Today, I am going to show you two properties where each of the designers had the challenge of creating a beautiful garden on two steeply sloping ravines. In the first garden, the ravine literally cuts the property in two on the diagonal.
As you can see from this first image, the property falls off dramatically just off the back deck. The task was then to link the back garden with the other side of the ravine.
This is a very quick, not-to-scale plan of the garden just to give you a clearer
idea of the problem the designer faced.
A pathway leads you to the edge of the ravine. From this angle, the native Ostrich ferns in the middle foreground somewhat conceal the significant slope of the land.
In the far distance, you can see the other half of the property. The plantings here include a Japanese Maple, euonymous, heuchera, Siberian iris, and rhododendrons.
As we round the corner, a bridge presents itself.
Looking back the way we came.
This view best shows the bridge crossing the ravine.
A set of curved steps leads you up to level ground again and over to an inground pool.
In this second property, I will show you both the front and back garden, which again was designed around a steeply sloping ravine. Neil Turnbull did the design work for this lovely garden.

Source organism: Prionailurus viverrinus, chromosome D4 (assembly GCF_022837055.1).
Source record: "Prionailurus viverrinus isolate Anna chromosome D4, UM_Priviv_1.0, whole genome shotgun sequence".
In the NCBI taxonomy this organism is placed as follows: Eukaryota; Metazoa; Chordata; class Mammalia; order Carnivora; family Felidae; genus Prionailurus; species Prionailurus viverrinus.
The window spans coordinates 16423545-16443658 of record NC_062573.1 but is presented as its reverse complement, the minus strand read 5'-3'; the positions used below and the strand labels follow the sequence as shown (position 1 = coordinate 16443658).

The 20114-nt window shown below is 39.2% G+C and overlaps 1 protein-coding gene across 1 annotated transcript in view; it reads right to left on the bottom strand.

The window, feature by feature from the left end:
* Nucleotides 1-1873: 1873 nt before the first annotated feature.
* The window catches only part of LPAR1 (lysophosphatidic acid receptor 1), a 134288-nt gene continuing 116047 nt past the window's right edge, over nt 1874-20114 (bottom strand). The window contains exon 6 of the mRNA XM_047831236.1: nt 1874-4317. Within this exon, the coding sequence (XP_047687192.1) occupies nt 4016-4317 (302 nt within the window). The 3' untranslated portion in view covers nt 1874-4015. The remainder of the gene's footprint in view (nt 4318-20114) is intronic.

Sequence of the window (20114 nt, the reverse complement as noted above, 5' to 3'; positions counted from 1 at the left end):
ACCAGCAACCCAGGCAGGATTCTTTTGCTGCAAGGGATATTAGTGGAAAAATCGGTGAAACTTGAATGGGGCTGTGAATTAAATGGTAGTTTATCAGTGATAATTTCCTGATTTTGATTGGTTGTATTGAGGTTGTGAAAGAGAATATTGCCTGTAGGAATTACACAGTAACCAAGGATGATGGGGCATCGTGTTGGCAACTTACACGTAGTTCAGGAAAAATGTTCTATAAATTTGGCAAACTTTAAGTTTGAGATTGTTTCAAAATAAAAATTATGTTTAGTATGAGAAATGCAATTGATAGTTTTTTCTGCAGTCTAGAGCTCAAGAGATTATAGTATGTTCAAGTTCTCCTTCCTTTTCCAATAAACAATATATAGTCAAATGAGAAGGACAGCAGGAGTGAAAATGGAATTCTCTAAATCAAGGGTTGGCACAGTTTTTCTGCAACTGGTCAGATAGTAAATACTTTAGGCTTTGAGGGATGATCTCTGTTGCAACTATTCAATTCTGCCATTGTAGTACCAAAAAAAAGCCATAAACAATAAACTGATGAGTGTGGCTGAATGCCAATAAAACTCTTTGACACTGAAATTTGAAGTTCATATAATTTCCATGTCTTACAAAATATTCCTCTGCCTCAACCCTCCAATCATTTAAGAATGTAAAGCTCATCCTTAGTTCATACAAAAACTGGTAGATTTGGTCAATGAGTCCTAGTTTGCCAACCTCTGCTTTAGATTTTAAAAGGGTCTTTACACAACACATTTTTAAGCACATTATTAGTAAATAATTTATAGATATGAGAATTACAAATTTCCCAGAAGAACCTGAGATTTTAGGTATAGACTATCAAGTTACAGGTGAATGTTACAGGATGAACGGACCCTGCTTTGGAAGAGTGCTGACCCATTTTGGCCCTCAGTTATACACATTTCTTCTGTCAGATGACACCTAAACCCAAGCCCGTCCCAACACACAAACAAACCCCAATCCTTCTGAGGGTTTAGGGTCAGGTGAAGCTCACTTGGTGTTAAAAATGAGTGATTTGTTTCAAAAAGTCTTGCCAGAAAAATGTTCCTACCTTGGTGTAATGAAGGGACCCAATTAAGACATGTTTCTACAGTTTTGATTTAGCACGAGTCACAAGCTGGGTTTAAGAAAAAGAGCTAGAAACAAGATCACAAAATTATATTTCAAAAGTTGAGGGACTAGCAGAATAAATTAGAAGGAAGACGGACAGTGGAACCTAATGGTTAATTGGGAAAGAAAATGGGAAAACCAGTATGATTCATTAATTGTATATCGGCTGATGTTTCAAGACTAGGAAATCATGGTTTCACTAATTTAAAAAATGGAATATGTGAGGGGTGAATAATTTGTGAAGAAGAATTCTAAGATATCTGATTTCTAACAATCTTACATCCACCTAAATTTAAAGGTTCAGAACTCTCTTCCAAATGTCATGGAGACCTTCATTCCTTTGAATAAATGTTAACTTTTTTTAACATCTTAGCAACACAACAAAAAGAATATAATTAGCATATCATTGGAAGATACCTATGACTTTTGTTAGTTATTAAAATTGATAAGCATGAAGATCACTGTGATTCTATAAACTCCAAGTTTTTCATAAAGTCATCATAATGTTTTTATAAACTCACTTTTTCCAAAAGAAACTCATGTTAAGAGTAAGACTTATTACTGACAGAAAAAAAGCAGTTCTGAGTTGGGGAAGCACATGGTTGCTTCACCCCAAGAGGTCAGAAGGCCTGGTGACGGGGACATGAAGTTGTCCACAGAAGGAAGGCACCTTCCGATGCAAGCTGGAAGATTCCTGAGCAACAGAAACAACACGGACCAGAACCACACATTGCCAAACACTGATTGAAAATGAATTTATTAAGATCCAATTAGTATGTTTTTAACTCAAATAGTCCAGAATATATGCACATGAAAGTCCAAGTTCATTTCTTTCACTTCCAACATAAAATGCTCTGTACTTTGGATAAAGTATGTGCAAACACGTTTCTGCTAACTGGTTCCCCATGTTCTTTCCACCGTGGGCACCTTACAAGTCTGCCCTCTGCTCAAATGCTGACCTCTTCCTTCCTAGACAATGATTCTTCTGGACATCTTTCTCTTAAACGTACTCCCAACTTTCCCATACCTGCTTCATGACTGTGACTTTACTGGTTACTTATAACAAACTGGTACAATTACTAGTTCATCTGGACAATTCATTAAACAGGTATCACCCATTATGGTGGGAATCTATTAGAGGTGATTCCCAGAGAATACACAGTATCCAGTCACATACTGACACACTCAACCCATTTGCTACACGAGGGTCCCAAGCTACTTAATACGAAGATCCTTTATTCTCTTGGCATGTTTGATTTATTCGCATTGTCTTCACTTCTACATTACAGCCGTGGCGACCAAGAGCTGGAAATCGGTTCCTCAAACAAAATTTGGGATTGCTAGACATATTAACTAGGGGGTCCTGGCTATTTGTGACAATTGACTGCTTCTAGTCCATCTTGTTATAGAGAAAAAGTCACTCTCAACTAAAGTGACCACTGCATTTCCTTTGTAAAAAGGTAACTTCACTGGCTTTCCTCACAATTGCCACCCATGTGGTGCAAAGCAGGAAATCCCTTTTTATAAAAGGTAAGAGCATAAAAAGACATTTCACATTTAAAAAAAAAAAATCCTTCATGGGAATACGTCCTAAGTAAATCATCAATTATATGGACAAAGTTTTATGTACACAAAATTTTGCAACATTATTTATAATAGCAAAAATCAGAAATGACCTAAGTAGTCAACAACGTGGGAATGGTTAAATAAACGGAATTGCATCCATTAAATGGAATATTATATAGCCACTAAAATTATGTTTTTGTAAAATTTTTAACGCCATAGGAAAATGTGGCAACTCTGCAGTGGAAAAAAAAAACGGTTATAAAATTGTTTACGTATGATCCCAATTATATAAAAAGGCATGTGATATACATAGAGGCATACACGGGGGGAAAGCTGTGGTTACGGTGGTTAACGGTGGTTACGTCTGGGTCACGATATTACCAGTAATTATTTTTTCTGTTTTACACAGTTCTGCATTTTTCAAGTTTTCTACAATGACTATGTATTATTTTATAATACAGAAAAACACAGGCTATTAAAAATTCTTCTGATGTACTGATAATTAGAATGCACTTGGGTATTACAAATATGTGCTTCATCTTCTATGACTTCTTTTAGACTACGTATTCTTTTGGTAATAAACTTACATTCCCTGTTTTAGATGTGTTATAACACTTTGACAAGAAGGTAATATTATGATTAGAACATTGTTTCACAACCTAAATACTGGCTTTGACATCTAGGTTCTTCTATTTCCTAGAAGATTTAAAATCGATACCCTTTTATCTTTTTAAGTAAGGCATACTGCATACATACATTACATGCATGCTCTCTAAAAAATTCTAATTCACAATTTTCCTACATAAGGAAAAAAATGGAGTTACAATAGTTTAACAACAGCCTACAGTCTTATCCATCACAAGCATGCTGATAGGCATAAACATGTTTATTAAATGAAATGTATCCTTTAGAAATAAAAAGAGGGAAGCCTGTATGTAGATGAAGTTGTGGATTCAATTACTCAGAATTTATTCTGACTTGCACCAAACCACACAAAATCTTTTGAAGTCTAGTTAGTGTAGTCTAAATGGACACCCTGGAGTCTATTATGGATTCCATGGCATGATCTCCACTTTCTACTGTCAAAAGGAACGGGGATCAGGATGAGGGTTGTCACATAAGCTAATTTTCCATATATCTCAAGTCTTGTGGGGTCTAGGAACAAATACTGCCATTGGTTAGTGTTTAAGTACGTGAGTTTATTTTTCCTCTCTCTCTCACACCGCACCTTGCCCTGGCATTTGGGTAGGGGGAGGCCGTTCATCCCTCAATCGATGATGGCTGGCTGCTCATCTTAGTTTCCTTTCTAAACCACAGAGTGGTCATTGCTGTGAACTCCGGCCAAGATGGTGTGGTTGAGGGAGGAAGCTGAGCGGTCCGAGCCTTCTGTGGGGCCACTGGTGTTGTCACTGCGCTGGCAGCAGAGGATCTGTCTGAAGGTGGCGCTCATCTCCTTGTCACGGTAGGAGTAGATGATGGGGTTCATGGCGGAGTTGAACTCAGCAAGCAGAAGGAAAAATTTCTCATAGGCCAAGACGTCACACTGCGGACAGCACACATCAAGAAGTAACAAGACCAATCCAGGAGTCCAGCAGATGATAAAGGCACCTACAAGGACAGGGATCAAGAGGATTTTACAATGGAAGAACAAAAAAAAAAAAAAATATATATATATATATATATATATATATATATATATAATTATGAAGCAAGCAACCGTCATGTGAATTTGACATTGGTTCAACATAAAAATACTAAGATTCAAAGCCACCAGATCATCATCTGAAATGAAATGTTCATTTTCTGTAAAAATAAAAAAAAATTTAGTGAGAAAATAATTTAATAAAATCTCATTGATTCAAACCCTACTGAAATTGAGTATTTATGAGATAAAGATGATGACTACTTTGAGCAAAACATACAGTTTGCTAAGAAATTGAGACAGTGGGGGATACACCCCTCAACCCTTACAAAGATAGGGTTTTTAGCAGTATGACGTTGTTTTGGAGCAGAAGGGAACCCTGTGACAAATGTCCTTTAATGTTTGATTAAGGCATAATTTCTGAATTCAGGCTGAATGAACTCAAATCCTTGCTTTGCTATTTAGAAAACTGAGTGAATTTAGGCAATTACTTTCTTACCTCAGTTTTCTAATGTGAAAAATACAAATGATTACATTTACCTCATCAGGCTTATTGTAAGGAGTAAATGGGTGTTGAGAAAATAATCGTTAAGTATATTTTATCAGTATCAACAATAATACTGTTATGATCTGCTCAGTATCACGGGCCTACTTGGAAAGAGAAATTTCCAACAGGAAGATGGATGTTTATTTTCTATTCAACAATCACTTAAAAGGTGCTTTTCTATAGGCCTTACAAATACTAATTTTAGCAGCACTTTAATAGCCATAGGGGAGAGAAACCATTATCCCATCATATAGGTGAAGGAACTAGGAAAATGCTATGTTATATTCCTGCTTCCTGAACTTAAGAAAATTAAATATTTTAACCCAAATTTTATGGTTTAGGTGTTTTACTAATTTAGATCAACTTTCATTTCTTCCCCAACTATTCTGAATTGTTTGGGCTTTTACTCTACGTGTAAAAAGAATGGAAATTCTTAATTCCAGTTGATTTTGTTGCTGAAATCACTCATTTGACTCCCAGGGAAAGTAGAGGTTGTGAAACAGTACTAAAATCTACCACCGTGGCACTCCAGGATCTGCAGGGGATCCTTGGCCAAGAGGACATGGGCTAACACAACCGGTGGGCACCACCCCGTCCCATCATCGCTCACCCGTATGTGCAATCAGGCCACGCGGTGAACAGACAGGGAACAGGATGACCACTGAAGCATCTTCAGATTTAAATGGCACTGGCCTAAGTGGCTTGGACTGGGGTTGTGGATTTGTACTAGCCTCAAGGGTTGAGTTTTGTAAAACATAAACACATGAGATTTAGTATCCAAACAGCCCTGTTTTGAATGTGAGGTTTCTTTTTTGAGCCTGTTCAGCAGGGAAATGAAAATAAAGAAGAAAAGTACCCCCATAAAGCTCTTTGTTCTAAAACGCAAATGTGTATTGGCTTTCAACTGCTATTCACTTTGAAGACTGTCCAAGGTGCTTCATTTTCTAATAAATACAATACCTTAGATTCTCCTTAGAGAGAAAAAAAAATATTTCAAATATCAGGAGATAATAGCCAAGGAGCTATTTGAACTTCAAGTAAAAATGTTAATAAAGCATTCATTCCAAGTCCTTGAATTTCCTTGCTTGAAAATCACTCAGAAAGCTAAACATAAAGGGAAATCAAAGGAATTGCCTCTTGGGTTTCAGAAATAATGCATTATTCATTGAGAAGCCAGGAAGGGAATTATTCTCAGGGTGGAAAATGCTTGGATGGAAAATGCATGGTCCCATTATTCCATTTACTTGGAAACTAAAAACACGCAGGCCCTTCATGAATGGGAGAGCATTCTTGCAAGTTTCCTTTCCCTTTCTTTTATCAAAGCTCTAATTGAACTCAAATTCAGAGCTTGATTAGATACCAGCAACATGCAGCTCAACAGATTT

The artful front garden is sunken and almost invisible from the street. A set of steps lead you past a water feature and down into to a beautiful courtyard garden.
Vines including hydrangea and kiwi envolope the walls of this sunken garden.
The sound of water nicely masks any street noise. On the right is one of the three still pools.
The front garden is lush and yet restrained. How do you imagine the back garden must look? For me, it was a wonderful surprise.
I am showing you this shot, not because it is a great picture, but because it best illustrates the dramatic slope of the back garden. The set of stone steps leads you down the steepest part of the ravine. From there, a series of paths wind the rest of the way down the slope.
Red pine needles add a note of colour to the plantings which include native trees and plants, ferns, azaleas, rhododendrons, hosta and hellebore.
At the bottom of the garden there is a seating area and two ponds connected by a stream. Unlike the front garden, this area feels wild and unrestrained, but make no mistake, it is thoughtfully considered and executed.
A hosta with blue-grey leaves breaks up all the green. The white flower in the left image is Goat's Beard, Aruncus dioicus. There were also a number of lovely Japanese ferns (right).
The little stone bridge crosses the stream connecting the two ponds.
Adding color were these big, purple alliums.
What do I suggest you take away from these two gardens?
If your property presents unique challenges, don't fight them, embrace them. A problem feature is just an opportunity to get creative.